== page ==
Female young Astronomer, Margaret posits that Astronomy education should be in schools curriculum
A young astronomer, Margaret Ikape, on Wednesday called for the inclusion of elementary astronomy studies in the curriculum of primary and secondary schools in the country to ignite interest toward studying the course.
Ikape, a Nigerian Doctorate degree astronomy student of the Department of Astronomy and Astrophysics, University of Toronto, Canada said this in an interview with Supreme Magazine.
The Phd student spoke on the sidelines of the ongoing 4th West Africa International Summer School for Young Astronomers (WAISSYA), in Abuja.
WAISSYA is a programme that holds bi-annually for university science students and teachers to build their interest in astronomy and build a critical mass of astronomers in West Africa.
The young astronomer said that astronomy was an interesting course that raised speculations about the planet, space technology and also provided possible answers to the questions.
According to her, the course has the means of broadening the minds of young people and should be introduced early in their academic pursuit.
“As a country, we are doing well for sciences. It is getting more exposure but we still have a long way to go.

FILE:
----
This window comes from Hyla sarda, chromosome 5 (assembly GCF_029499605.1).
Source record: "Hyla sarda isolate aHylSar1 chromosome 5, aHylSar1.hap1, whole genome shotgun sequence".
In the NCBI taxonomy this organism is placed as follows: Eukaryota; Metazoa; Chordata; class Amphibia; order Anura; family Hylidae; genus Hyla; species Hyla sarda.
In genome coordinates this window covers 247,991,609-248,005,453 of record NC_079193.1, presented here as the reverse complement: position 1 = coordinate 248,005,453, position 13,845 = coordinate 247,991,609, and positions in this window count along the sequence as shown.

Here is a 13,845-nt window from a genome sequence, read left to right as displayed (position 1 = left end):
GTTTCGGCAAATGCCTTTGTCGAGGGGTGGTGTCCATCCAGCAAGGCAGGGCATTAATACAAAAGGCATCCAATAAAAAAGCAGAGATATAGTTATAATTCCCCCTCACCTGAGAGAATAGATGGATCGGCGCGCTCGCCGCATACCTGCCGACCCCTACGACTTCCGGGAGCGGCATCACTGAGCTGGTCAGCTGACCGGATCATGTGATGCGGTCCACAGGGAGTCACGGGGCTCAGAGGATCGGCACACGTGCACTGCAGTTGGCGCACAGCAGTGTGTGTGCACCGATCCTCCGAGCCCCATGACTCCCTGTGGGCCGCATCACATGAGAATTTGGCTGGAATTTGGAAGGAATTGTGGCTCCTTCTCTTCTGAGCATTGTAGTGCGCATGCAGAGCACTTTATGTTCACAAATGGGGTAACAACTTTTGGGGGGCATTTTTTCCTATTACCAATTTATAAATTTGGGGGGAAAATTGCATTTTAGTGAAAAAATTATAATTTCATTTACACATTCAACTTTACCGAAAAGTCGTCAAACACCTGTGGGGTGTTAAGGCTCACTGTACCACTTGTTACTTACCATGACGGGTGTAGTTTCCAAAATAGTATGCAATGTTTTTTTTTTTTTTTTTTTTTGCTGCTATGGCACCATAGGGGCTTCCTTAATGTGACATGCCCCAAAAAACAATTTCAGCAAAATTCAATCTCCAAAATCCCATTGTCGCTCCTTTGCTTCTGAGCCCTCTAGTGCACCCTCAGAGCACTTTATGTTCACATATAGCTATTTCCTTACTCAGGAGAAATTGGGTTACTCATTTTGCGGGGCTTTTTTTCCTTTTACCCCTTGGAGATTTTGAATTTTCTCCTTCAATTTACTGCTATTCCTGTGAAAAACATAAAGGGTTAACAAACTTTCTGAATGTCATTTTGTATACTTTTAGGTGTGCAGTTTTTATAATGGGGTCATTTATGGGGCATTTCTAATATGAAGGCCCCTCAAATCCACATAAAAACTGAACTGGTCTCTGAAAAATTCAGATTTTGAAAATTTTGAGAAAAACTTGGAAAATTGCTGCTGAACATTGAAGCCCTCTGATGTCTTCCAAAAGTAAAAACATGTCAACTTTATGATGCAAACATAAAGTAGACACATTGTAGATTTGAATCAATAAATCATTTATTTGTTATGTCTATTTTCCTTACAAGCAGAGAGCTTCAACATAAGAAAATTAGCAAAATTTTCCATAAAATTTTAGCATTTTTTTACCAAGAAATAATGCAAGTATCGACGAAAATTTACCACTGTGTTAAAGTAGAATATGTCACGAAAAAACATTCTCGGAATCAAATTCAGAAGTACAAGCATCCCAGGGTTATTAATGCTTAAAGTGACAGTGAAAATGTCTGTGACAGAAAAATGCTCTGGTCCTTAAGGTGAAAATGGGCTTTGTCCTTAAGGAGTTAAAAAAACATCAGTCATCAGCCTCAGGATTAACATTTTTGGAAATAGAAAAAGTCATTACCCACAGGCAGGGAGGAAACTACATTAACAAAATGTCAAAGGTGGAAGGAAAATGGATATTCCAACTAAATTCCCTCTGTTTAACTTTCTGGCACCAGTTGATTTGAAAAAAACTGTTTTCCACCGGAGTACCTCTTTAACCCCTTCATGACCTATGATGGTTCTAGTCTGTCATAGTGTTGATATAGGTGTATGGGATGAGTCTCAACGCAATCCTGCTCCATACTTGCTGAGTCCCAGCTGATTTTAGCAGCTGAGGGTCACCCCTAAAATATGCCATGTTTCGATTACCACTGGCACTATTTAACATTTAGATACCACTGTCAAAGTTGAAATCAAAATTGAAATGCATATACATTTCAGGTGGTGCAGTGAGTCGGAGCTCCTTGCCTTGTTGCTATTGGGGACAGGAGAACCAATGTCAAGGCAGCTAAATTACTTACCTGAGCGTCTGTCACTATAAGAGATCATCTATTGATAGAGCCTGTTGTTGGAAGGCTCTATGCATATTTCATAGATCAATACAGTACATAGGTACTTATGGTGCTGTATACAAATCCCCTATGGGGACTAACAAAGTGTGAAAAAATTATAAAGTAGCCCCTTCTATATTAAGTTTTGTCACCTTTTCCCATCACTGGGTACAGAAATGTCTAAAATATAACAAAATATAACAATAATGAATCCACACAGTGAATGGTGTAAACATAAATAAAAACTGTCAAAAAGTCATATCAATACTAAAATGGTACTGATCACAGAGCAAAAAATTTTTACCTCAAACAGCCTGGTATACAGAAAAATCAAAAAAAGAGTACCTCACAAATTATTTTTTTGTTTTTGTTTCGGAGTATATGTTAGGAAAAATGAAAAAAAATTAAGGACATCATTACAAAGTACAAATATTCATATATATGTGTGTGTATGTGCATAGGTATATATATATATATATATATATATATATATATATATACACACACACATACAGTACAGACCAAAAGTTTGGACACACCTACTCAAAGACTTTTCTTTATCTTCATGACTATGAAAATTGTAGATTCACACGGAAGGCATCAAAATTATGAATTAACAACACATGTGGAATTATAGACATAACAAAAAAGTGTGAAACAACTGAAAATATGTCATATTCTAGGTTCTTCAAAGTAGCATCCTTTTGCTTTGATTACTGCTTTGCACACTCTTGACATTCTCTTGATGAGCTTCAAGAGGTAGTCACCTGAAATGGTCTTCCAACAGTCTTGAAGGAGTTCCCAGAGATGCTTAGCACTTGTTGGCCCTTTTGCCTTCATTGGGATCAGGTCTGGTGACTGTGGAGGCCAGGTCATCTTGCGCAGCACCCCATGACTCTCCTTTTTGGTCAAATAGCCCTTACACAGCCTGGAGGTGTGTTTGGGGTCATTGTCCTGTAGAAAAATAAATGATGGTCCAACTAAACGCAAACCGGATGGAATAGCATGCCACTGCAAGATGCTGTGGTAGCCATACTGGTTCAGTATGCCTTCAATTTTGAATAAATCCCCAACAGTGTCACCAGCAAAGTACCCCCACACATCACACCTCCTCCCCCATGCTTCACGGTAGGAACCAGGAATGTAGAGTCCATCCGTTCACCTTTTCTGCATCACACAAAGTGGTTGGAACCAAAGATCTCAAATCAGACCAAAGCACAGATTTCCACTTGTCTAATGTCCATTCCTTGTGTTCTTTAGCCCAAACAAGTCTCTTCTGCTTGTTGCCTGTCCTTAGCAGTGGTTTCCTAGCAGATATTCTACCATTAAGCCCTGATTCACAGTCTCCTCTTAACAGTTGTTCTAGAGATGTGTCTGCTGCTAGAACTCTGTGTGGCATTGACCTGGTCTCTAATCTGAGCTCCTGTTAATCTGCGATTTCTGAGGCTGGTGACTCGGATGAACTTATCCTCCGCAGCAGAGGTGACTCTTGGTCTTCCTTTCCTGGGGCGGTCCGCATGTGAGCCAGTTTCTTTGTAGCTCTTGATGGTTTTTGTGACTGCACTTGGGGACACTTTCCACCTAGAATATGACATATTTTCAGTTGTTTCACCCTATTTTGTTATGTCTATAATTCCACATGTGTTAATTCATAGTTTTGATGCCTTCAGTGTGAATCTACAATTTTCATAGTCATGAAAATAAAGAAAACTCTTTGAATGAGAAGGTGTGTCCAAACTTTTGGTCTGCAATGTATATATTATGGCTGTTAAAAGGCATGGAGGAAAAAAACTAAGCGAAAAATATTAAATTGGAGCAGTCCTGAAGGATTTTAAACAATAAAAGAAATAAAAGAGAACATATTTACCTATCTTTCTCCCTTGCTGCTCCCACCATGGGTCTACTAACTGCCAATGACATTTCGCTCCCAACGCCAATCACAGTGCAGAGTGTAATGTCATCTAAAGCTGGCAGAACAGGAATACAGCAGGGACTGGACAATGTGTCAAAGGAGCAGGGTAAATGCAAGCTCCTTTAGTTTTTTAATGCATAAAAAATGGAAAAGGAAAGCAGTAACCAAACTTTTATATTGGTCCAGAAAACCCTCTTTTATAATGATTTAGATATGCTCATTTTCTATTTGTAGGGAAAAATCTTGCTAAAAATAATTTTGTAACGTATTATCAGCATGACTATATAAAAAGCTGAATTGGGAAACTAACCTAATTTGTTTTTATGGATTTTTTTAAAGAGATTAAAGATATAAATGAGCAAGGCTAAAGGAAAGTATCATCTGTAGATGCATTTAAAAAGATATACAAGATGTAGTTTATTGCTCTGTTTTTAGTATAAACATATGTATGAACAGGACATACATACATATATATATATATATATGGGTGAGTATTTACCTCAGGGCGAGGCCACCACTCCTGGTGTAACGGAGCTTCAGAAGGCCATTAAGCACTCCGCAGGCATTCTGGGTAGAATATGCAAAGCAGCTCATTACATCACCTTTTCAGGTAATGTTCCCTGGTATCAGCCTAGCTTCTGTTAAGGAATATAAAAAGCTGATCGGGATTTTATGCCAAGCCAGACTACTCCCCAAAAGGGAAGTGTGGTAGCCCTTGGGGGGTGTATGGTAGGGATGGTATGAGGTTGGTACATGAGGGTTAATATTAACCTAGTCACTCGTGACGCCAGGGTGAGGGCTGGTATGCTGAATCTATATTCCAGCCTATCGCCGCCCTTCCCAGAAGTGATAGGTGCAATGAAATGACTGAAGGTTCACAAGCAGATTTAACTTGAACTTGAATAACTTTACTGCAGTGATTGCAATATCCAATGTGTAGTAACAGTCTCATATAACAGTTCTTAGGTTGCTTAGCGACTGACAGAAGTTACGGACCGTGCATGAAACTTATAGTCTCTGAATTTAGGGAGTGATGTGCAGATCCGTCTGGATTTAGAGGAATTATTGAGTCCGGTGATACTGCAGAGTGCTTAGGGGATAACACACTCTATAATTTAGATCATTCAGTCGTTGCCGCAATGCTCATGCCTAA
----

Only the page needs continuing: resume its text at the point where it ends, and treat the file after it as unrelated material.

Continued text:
“This is because there are still people in high schools that run away from science subjects and if we can’t break in at that level, they won’t major in sciences.
“We need to start introducing sciences from the grassroots.
“Teachers that teach sciences need to present them in an exciting manner by breaking down the cumbersome equations and relating them with everyday occurrence of the students so they can be interested.
“Government should also try to introduce a bit of astronomy in the curriculum, at least in primary schools.
“A pupil should know the solar system, the sun, the eight planets, while in secondary schools, they should learn more about the universe so that interest is ignited early,” Ikape said.
She also called on stakeholders to engage in more outreach to schools and as well build planetarium where students could visit, on excursion, to project images in space.
Supreme Magazine reports that 2019 WAISSYA is supported by the Centre for Basic Space Science (CBSS),an activity centre of the National Space Research and Development Agency (NASRDA).
CBSS is sponsoring the programme as part of its capacity building projects of the year.
The summer school is a week long programme from Oct. 28 to Nov. 1 for university science students and teachers to build their interest in astronomy.
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